Alpha_1 Research System
Based on project research results, the Alpha_1 system is an advanced
research software base, supporting use and research in geometric
modeling (both ab initio and reverse engineering), high-quality
graphics, curve and surface representations and algorithms,
engineering design, analysis, visualization, process planning, and
Solid models in Alpha_1 are represented by trimmed B-spline (NURBS) sculptured surface boundary representations. That is, the surfaces of a solid are represented explicitly, and linked together by shared edges. Our NURBS are Non-Uniform knot vector, Rational B-Splines of arbitrary order with tensor-product surfaces trimmed by NURBS curves. Alpha_1, implemented in C++, provides both command-language and graphical, menu-driven interfaces.
An extensive 2D and 3D geometric modeling environment supports user-oriented operations for building up parts from dimensions, through basic geometry (points, lines, arcs, circles, etc.) through curve and surface constructions (profiles, sweeps, extrusions, etc.), shape operations (bend, twist, warp, etc.), and finally solids and boolean expressions (union, intersection, and difference) of solids. Time-varying models support animation, linkage design, simulations, etc. Volume primitives (box, cylinder, sphere, etc.) are represented by "parametric object types" which generate and cache spline-surfaced solid representations on demand. Similarly, mechanical design "features" (holes, pockets, etc.) may be grouped to support automatic NC code generation within a context of machine setups, fixturing, etc.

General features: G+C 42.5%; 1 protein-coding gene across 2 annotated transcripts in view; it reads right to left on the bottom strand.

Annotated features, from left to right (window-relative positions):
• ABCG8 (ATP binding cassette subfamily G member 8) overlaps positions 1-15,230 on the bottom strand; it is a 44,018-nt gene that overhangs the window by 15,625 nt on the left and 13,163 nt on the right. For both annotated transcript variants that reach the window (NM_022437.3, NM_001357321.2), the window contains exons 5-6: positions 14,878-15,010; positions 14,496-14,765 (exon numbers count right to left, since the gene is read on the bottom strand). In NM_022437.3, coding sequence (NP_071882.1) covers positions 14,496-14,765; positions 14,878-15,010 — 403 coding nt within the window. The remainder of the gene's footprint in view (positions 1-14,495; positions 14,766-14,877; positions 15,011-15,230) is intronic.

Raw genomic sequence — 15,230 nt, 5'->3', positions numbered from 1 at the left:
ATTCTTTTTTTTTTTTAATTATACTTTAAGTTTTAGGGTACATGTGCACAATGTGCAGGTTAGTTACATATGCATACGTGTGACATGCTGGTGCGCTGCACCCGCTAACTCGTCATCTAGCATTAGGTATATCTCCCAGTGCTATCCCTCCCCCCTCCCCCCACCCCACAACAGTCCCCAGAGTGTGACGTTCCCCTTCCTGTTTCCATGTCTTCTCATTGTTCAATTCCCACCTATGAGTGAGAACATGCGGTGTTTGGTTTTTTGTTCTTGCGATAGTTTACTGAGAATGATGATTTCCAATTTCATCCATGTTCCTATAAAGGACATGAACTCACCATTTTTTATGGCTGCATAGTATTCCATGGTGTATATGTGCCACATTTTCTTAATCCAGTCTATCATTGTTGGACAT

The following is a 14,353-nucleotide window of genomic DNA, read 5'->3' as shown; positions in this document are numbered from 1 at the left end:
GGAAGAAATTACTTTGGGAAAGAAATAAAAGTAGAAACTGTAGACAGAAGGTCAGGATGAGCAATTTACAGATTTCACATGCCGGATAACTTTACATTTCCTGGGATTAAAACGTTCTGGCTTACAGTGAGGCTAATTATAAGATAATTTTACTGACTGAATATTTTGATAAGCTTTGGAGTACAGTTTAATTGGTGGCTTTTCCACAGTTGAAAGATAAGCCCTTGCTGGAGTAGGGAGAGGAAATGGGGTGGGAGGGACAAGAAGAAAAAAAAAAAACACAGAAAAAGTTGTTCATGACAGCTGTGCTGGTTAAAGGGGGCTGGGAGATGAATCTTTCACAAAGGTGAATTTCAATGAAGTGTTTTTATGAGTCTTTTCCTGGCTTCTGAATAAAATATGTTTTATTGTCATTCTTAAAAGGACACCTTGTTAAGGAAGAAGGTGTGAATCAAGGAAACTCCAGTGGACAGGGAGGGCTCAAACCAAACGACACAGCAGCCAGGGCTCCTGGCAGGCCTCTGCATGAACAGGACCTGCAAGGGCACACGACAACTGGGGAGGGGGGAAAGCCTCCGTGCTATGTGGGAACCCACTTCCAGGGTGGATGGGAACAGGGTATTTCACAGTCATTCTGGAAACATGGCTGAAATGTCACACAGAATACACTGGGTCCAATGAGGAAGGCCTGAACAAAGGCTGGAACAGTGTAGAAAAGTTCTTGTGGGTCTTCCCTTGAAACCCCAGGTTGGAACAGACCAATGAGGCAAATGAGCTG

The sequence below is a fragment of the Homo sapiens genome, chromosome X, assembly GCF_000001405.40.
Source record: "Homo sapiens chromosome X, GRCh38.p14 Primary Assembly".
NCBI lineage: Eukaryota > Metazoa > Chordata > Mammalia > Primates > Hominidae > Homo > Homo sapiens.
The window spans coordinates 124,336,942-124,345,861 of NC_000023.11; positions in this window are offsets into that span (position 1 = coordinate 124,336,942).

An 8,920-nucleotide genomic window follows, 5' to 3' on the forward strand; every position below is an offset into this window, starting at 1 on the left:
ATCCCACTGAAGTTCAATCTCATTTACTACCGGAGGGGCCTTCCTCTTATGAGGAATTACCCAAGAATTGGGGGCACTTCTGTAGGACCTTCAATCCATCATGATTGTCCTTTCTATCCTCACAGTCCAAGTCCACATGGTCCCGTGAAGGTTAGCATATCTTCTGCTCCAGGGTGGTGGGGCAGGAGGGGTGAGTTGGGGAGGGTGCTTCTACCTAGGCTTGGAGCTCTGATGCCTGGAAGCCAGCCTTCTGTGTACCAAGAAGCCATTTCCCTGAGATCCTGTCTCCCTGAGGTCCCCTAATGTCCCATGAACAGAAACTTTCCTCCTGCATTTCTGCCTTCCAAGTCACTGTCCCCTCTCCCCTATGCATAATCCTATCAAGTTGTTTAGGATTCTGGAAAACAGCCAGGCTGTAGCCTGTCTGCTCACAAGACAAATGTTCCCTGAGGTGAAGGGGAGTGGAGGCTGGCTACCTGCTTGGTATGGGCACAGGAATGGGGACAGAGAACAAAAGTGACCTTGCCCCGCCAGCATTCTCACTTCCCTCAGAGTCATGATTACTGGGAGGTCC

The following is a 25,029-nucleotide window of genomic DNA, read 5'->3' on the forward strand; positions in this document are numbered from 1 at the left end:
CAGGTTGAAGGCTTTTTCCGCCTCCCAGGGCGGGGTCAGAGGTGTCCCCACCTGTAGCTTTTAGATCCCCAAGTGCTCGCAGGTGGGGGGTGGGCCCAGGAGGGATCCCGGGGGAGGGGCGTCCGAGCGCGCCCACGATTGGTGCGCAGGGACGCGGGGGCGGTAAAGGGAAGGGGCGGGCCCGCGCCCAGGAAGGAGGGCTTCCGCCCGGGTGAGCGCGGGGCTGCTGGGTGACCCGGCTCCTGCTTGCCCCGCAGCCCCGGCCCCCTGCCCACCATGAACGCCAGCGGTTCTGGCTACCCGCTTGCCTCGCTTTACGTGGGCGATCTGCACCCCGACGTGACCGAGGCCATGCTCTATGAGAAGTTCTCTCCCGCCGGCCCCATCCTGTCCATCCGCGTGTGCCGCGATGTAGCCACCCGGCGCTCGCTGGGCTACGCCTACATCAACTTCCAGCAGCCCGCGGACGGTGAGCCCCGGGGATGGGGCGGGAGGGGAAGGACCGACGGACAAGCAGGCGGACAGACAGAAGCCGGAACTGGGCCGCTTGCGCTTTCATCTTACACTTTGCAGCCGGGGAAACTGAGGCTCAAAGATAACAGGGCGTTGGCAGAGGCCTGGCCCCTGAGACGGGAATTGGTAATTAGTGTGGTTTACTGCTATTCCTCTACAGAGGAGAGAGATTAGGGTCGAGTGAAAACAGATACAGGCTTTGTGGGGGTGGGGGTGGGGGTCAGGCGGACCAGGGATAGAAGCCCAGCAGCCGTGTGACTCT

Race Car DesignA Center's research faculty member teaches a design course for mechanical engineering undergraduates that includes designing, bullding, and racing real vehicles. Students use the Alpha_1 research system for integrated design, process planning, and manufacturing to help them build the custom subsystems they need. While the engines, overall dimensions, and safety requirements are prescribed, the rest of the vehicle is the work of the student teams. The brake system assemblies, suspension, power train encasements, and even specialized gear assemblies, for example, were designed and manufactured in Alpha_1.
One of our two 1997 teams won first place in a four-hour endurance event, first place in braking, and fifth place overall. Out of 68 vehicles, only about 25 actually finished all the events (two of them were ours).
To complete student projects of this complexity in this time frame would be impossible without the use of sophisticated modeling and manufacturing support. Even a few years ago, it was not possible to take on so many custom aspects, especially with the small budget available to the teams. Sponsored in part by the Center. Alpha_1 research in design and manufacturing environments, has led to present capabilities. We take pride, and hold a sense of co-achievement, in the teams' successes.